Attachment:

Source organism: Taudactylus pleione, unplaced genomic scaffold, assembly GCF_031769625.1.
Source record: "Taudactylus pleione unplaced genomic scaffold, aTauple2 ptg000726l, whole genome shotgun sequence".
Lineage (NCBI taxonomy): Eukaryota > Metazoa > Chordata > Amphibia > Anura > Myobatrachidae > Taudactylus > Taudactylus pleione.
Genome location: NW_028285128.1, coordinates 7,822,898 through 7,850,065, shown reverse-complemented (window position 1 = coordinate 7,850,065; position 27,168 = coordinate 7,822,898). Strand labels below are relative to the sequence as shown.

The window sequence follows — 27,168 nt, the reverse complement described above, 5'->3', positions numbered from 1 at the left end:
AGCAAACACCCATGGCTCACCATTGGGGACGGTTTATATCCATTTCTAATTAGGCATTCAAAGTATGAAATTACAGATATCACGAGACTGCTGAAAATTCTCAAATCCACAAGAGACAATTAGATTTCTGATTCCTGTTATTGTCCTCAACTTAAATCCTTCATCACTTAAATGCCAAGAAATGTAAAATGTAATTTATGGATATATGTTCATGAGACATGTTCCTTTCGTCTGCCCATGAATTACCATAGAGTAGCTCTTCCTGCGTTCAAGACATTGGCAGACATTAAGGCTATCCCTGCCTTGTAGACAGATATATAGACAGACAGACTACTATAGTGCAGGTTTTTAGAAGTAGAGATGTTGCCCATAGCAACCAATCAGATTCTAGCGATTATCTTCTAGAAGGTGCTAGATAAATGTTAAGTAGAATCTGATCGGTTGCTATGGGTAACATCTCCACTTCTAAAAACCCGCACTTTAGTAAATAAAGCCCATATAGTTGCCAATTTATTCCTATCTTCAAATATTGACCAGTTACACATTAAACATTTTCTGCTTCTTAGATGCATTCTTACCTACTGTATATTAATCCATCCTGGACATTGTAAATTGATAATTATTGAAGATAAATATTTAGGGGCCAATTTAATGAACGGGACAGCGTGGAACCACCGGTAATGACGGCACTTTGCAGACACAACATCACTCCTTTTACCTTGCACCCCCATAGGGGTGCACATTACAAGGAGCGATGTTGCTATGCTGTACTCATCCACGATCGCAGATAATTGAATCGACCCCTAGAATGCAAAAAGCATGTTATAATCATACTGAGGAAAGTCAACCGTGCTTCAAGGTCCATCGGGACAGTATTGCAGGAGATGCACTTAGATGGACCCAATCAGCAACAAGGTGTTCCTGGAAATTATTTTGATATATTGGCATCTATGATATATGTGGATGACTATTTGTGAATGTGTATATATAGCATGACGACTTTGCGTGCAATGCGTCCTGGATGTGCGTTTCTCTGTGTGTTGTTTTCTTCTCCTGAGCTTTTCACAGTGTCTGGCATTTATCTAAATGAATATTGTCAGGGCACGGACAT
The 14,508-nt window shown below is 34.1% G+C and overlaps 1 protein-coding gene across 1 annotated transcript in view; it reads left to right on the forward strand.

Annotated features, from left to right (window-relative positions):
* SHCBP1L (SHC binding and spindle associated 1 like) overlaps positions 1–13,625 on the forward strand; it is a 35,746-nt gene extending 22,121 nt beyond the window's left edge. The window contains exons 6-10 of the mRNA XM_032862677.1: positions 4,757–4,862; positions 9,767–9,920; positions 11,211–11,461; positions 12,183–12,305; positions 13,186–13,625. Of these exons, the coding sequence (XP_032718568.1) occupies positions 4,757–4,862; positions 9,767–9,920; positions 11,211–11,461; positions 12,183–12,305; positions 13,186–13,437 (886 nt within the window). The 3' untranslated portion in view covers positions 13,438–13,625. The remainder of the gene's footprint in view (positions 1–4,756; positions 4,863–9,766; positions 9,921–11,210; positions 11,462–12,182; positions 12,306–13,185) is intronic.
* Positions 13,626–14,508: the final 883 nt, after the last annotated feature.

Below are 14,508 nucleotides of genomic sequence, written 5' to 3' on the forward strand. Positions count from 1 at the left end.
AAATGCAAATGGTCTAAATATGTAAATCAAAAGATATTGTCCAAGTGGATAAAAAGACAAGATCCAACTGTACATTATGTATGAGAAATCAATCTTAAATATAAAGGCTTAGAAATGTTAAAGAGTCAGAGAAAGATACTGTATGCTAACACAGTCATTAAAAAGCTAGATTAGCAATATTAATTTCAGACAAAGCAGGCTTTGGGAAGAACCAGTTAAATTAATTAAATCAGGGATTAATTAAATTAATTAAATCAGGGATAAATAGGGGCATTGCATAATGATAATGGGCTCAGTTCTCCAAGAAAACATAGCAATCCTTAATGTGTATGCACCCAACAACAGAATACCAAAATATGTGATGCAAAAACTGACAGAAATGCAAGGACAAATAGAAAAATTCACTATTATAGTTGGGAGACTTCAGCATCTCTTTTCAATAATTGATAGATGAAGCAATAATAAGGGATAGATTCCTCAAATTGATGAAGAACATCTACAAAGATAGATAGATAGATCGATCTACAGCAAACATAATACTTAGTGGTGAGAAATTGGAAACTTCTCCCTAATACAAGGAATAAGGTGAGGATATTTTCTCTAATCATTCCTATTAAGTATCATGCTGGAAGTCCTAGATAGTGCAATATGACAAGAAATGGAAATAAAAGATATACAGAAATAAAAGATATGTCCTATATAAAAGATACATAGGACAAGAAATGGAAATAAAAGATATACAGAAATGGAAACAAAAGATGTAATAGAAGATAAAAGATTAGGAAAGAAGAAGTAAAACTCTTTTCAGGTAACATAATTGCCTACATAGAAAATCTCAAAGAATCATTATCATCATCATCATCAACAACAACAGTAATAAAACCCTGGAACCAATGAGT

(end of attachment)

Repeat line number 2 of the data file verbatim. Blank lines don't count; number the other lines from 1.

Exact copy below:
Source record: "Taudactylus pleione unplaced genomic scaffold, aTauple2 ptg000726l, whole genome shotgun sequence".